That all changed when I got to college. For the first time since I was little, I wasn't playing a sport (that's a long, unpleasant story), and I was looking to explore new interests. At Ohio Wesleyan, there was in an impov comedy group, the Babbling Bishops (a play on the school mascot, the Battling Bishop), and I auditioned to join the group. It was a lot the fun, the people were really good, and it involved weeks of workshops, games, and even a live show at the end. I didn't get in the group, but it was a good experience. Still, I needed something to do, and that's when I saw the flier.
WSLN 98.7 The Line, Ohio Wesleyan's student-produced radio station was seeking DJs. I figured what the hell and decided to sign up. The show was conducted out of the top floor of old Slocum Hall in what was essentially attic space. I had this half-baked vision of writing sketches and routines for myself, talking about movies, and doing some sort of talk show, but two hours once a week was a lot harder to fill than I realized, especially on my own. Fortunately, I had a backup plan.
By accident, I had with me at college a black CD storage book filled with dozens of albums my siblings had owned. My brother and sisters were more schooled on digital music and really didn't have a need for the physical CDs anymore, and this little case somehow ended up passed to me for a time. I recognized some of the group names, and when I decided I had run out of things to spew into the radio room microphone, I started putting on music. I played the likes of Led Zepplin, Cream, the Red Hot Chili Peppers, Green Day, Alice Cooper, Queen, and anything I recognized and/or liked, which meant no Brittany Spears or any other pop crap.
One of the albums was AC/DC's Dirty Deeds Done Dirt Cheap. I vaguely remembered hearing the title trek on the radio and at some sporting events but never could understand what the hell the singer was saying. I did like the beat and instrumental part, so when I saw the CD in the booklet, it was something of an epiphany for me because I was like "that's what they're singing!" I played the title track on the radio, plus a few of the other songs on the album, including "Big Balls" because at the time, I recently started following pro wrestling again, and Balls Mahoney had used the song as his entrance theme in ECW. For Christmas that year, I also got my first MP3 player, and Dirty Deeds was one of the albums I put on it.
That was the first step of my AC/DC fandom. The next summer, I worked for my grandfather, doing a lot of physical work like digging holes in his backyard, hauling concrete, and carrying lumber, and every day, I drove my dad's car. My dad often left his CDs in the car, and one of those CDs was Back in Black, and I listened to it almost every single day, playing it as loud as I could. I'd get home from working and have the volume cranked up so loud, the garage shook as I pulled the car in. For my birthday, my parents gave me Highway to Hell, and I was hooked. In 2008, when the group released Black Ice, my older sister bought me tickets to their show at Quicken Loans Arena in Cleveland that December/January, and I had my first concert experience. I went with my Dad, and afterward, my ears rang for hours.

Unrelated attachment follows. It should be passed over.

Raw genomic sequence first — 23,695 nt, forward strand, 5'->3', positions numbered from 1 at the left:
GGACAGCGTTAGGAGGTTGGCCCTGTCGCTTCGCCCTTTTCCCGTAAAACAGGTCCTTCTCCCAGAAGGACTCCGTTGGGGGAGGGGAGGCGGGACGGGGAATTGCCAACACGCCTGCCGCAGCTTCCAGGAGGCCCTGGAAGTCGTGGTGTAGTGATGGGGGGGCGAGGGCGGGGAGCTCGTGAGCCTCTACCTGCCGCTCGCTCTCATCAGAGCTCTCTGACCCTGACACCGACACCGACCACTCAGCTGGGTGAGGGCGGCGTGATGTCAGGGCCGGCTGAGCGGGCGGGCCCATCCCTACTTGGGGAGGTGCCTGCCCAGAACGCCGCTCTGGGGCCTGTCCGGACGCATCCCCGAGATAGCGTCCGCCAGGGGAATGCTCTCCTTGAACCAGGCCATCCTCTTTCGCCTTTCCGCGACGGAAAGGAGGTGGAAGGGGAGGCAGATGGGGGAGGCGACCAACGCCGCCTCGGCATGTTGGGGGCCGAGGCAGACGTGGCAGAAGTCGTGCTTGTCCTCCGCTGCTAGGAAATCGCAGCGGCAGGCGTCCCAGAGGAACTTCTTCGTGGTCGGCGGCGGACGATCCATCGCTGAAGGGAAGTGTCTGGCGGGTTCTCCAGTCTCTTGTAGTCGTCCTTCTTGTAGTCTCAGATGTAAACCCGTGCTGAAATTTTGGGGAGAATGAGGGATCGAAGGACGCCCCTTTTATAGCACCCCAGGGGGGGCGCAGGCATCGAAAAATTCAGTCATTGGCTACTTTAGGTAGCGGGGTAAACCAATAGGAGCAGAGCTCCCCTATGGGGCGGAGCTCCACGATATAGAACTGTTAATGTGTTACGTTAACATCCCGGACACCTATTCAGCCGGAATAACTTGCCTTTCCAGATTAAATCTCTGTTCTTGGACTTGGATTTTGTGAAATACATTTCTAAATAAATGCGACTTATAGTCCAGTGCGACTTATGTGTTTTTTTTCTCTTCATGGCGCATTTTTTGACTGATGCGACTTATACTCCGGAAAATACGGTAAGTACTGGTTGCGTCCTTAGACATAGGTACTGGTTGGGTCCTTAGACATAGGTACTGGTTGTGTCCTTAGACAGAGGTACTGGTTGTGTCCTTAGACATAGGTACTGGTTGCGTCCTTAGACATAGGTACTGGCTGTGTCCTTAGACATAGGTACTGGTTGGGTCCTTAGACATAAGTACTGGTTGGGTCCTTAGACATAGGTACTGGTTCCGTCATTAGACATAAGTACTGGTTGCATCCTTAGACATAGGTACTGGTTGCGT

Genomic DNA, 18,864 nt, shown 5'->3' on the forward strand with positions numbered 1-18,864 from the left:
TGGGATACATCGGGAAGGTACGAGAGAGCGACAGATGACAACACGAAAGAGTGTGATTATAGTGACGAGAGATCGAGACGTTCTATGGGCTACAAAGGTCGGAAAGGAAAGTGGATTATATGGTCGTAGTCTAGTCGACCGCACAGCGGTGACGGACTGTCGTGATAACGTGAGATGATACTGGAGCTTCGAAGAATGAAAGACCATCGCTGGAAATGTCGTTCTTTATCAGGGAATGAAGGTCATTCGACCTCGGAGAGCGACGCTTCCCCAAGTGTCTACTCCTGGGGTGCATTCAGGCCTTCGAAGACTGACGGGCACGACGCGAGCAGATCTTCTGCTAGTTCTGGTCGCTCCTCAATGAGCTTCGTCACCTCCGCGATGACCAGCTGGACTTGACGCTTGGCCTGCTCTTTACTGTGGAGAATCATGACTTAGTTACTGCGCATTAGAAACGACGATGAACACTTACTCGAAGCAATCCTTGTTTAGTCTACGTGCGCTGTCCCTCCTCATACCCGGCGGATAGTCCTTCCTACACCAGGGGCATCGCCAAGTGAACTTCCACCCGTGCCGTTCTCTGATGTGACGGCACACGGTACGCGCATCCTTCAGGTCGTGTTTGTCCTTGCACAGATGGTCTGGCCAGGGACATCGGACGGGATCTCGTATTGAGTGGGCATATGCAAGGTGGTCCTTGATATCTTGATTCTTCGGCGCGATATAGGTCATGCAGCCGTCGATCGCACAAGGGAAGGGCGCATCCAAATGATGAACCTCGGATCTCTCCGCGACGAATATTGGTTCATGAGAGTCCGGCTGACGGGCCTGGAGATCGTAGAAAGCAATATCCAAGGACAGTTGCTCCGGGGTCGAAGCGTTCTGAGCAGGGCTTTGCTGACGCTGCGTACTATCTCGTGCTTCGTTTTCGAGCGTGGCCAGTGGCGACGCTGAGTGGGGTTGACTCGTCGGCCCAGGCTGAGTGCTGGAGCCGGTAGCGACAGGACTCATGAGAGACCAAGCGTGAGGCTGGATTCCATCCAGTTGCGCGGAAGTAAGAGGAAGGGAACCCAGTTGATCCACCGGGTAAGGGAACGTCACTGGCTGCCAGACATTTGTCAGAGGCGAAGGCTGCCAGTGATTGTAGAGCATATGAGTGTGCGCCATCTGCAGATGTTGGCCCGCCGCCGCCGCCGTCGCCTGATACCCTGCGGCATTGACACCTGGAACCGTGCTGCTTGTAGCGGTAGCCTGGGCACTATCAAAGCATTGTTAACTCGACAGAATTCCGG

It's hard to explain why I took to AC/DC so strongly. The music is cool, heavy, at times kind of dangerous sounding, but the lyrics are filled with ridiculous double entendres and a goofy but undying devotion to all things rock n roll. It's catchy, straightforward, loud, driving, and to a degree repetitious, but that hasn't stopped me from owning all their studio albums, even the ones I consider weaker. I can listen to the band when I'm working out, writing, relaxing, driving, and doing just about anything (I'm listening to them as I type this post). Whether it's Bon Scot or Brian Johnson singing, I'm almost always up for AC/DC.
Recently, the band released Rock or Bust and it's something of a miracle album. Founding member Malcolm Young had to leave the band after being diagnosed with dementia (nephew Stevie Young gamely fills his shoes), and drummer Phil Rudd ran into some potentially serious legal trouble, and he's been replaced by Chris Slade, who had a stint in the band in the late 80s and early 90s. And yet, Angus Young, Cliff Williams, and Johnson cut an album that bears all the hallmarks of AC/DC: catchy choruses, driving guitar riffs, pulsing bass, steady drums, and attitude that says they don't care about trends or fads; they just want to rock.
The last few years have been difficult for me, personally and professionally. I was laid off in 2012, and my youngest sister passed away in 2013, which I count as the worst experience of my life. For the first in a long time, though, things are looking up, and I have a strong outlook on the future. I won't say AC/DC dragged me out of the dark place I've been, but it definitely came out at the right time for me. As I'm looking forward, here's another reminder from the group who through thick and thin, ups and downs, challenge after challenge, has emerged strong and true to themselves. I take comfort in that.